Now that I have read the article "Radiocarbon-Based Chronology for Dynastic Egypt" in Science (18 June 2010) www.sciencemag.org/cgi/content/full/328/5985/1554 I can comment on a few thoughts regarding its relevance in establishing the date of the destruction of Jerusalem.
The article says about radiocarbon dating
Radiocarbon dating, which is a two-stage process involving isotope measurements and then calibration against similar measurements made on dendrochronologically dated wood, usually gives age ranges of 100 to 200 years for this period (95% probability range) and has previously been too imprecise to resolve these questions.
It then goes on to discuss how it overcame these limitations :
We obtained short-lived plant remains from museum collections (e.g., seeds, basketry, plant-based textiles, plant stems, fruits) that were directly associated with particular reigns or short sections of the historical chronology. We avoided charcoal and wood samples because of the possibility of inbuilt age. We also avoided mummified material because of concerns about contamination from bitumen or other substances used in the mummification process and human material because of the possibility of riverine or marine components in the diet (which might contain older carbon). We selected samples according to the security of their archaeological context and relation to a given king’s reign, but in making the chronological associations, we were reliant on the judgement of excavators and curators and on the integrity of the collections themselves, because many of the excavations took place in the 19th or early 20th century.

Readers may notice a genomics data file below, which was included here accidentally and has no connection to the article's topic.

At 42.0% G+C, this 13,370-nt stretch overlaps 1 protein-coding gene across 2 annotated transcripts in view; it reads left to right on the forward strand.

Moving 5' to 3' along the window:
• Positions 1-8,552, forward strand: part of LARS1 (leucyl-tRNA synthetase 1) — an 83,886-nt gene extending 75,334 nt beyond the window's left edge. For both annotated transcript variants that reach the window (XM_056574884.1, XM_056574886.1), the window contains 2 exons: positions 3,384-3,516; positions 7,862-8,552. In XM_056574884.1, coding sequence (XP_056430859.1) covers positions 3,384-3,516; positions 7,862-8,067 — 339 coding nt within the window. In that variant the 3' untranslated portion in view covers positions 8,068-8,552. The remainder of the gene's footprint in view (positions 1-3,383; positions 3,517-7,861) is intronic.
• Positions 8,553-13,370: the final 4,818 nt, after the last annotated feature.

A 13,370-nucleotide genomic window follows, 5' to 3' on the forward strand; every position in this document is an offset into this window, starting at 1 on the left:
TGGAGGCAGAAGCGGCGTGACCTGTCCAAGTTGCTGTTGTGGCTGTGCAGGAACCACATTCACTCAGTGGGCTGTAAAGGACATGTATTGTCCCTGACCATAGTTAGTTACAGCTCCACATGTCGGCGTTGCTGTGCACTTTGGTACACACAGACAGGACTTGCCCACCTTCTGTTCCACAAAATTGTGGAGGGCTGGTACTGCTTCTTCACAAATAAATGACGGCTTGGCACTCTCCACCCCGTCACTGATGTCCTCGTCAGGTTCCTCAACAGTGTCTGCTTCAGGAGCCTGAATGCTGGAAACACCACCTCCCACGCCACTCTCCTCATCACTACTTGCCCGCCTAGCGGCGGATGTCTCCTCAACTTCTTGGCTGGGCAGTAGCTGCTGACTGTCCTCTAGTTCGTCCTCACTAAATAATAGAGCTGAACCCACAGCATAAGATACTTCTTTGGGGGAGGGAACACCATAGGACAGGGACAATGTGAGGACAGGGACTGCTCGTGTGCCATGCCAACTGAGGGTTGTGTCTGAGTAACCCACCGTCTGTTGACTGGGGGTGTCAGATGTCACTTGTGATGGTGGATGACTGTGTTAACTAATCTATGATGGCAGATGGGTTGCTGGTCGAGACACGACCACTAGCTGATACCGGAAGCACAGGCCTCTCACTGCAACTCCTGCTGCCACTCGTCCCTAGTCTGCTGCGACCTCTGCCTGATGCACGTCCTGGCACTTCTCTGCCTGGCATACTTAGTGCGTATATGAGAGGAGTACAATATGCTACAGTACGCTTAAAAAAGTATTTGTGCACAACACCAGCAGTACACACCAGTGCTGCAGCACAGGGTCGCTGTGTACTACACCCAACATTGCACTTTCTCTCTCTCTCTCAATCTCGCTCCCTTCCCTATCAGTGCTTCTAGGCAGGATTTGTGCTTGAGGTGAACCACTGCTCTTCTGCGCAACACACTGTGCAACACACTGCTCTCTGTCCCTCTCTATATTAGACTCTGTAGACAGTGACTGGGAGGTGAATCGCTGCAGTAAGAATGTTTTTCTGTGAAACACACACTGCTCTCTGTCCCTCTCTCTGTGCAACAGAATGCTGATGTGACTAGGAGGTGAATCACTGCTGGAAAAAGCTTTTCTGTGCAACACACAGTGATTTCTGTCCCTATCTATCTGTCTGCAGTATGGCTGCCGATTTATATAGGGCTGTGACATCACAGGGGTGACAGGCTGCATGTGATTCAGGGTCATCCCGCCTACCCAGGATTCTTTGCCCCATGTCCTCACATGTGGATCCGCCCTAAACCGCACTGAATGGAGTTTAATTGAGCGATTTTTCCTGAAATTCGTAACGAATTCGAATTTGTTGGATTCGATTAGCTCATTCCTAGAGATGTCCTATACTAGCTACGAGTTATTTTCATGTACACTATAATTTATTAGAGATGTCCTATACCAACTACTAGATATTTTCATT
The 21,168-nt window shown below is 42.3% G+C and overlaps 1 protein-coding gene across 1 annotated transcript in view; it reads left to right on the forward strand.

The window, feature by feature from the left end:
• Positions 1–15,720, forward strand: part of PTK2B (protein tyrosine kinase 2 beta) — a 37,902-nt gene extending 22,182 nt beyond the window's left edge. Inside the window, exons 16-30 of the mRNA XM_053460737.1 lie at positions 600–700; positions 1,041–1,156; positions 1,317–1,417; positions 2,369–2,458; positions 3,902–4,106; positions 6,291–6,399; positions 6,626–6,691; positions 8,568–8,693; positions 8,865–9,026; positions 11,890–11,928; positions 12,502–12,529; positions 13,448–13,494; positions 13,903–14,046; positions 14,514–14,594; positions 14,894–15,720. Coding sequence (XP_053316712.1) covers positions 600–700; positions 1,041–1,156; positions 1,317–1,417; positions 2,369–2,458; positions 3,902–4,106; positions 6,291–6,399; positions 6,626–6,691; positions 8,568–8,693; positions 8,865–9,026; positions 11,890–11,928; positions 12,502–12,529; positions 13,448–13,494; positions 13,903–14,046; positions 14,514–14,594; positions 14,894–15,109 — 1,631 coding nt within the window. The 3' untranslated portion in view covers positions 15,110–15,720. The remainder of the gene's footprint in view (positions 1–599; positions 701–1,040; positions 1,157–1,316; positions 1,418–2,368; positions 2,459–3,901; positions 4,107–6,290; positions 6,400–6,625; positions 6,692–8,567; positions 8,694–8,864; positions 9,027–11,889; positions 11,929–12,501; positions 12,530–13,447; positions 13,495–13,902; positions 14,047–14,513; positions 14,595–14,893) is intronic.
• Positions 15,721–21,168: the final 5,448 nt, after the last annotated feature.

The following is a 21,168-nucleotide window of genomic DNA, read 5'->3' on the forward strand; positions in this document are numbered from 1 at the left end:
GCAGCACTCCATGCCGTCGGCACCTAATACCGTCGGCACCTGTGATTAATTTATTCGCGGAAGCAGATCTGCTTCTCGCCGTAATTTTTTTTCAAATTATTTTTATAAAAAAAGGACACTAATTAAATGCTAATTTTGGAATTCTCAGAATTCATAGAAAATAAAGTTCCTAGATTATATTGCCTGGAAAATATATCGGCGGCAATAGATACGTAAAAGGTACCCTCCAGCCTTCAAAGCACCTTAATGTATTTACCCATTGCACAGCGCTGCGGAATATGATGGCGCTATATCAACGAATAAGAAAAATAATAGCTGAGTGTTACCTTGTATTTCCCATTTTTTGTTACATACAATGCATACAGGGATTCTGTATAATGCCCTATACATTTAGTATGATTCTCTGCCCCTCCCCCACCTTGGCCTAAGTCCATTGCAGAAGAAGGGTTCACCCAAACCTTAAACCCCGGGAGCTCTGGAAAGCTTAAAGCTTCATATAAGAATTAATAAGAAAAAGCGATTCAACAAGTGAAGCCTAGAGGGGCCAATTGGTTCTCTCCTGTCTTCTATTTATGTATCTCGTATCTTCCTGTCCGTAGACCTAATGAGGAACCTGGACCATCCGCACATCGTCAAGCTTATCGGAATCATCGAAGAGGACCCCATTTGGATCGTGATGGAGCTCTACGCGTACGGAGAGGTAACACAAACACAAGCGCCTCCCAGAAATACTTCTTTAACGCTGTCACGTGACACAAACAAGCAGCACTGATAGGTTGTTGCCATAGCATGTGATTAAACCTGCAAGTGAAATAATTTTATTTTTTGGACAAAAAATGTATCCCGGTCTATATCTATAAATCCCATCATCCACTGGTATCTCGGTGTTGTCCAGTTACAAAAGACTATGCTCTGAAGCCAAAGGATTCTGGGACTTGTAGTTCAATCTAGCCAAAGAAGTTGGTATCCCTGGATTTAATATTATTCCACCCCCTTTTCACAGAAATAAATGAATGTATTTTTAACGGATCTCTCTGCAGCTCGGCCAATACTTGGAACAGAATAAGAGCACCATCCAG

So you can see that even with these quite narrow specifications we are still left with a number of unknown unknowns as an American statesman might say. But the main point as regards its application to establishing whether the date of Jerusalem's destruction was 607 or 537 B.C.E is the conclusions reached by this study. They say :
Our radiocarbon data indicate that the New Kingdom started between 1570 and 1544 B.C.E., and the reign of Djoser in the Old Kingdom started between 2691 and 2625 B.C.E.
A difference, you will note, of more than twenty years in both cases so really it has no relevance to dating the destruction of Jerusalem. I should add that Leolaia never claimed that it did...and that I really appreciate her bringing these advances to our notice...and that I don't give a dam when Jerusalem was destroyed.